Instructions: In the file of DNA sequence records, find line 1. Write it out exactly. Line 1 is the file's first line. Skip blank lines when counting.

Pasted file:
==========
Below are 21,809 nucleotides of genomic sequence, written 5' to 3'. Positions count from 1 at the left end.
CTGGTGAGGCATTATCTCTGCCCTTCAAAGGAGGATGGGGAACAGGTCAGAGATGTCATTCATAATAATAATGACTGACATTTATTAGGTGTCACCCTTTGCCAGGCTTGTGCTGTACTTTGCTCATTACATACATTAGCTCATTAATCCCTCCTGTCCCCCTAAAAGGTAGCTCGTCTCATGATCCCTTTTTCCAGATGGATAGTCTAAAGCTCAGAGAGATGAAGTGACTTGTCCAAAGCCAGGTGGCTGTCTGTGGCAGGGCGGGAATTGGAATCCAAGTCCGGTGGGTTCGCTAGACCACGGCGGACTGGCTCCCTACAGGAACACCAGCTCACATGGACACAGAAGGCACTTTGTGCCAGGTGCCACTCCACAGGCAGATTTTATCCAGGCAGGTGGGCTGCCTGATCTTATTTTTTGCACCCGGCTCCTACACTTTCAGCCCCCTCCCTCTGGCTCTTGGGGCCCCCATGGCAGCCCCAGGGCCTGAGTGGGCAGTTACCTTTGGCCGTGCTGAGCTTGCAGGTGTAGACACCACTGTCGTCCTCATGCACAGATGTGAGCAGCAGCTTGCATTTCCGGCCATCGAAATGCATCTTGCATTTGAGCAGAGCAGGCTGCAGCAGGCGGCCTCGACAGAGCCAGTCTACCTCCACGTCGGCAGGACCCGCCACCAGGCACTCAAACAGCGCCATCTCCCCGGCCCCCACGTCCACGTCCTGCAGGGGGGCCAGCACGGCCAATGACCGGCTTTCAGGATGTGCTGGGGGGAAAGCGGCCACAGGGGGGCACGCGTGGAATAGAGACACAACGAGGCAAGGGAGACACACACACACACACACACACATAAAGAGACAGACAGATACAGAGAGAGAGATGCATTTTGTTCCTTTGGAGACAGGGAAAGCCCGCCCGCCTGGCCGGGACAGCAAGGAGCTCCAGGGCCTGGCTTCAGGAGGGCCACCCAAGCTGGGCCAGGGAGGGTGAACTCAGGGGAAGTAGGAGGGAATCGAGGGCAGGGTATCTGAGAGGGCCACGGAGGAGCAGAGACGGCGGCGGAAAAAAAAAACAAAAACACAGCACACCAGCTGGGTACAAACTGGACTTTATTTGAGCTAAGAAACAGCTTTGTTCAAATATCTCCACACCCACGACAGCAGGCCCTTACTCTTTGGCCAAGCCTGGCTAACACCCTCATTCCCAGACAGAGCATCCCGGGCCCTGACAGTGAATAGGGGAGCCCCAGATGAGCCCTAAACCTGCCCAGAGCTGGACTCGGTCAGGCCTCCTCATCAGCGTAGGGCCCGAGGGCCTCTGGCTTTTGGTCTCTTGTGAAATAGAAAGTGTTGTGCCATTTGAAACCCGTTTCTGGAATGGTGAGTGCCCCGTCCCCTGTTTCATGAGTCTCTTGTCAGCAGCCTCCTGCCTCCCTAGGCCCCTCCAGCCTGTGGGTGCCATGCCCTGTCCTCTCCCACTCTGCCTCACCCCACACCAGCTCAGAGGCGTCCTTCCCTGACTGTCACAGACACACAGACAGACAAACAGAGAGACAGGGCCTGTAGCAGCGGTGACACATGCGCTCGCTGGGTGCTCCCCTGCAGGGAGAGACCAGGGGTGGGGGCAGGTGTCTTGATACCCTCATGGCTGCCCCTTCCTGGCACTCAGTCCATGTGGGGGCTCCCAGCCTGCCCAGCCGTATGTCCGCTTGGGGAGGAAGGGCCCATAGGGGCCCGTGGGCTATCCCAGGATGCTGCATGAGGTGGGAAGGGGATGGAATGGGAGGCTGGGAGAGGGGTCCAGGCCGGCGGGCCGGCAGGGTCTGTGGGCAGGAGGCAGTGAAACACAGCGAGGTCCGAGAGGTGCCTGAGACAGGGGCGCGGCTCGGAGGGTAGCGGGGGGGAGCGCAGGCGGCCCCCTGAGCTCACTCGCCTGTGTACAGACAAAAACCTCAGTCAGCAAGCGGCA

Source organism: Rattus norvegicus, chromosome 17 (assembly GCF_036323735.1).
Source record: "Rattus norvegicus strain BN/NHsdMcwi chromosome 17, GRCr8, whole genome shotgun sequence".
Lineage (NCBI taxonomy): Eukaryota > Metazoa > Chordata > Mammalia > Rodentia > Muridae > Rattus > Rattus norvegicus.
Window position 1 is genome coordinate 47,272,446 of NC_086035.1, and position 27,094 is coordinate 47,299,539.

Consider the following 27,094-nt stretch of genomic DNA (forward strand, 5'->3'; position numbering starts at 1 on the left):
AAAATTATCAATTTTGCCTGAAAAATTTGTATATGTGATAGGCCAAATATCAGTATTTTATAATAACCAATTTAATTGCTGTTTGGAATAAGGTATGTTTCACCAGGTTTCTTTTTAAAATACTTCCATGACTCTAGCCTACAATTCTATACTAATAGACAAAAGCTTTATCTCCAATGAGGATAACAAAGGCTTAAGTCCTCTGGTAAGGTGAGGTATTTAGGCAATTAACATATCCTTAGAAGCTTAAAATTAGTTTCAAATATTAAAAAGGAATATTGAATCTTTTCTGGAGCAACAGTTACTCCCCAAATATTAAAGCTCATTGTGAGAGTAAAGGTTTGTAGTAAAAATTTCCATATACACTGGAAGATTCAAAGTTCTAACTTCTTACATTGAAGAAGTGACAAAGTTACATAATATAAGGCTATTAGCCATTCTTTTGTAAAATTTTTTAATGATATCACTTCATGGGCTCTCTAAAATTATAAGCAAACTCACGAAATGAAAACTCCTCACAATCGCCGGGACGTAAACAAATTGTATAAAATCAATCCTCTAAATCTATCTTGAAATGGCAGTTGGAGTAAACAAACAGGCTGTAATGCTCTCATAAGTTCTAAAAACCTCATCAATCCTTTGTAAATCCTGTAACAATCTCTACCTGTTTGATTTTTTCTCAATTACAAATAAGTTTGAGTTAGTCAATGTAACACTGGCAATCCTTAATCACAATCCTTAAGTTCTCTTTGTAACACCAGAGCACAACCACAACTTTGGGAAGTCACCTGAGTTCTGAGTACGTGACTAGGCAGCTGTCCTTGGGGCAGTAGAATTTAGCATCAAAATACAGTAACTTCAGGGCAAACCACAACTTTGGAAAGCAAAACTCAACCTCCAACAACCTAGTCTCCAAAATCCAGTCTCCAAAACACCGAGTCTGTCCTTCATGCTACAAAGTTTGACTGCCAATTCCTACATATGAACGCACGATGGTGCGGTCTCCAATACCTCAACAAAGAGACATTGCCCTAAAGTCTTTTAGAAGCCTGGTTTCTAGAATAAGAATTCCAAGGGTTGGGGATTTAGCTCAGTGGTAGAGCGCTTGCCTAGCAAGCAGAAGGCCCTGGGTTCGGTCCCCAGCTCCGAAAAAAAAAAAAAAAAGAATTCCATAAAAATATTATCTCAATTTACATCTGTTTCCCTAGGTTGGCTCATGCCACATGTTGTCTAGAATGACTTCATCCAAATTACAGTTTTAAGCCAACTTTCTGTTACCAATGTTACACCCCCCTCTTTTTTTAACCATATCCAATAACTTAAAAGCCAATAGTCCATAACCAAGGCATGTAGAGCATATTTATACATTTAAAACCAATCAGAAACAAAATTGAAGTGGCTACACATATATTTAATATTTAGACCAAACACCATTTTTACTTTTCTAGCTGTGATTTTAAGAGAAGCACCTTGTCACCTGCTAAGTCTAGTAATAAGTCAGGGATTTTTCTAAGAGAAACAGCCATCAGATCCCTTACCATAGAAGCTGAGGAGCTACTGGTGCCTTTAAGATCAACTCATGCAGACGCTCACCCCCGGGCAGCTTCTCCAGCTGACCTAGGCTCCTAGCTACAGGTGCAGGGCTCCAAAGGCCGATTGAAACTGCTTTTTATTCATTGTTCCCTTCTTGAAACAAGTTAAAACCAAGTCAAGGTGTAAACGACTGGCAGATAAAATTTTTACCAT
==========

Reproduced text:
Below are 21,809 nucleotides of genomic sequence, written 5' to 3'. Positions count from 1 at the left end.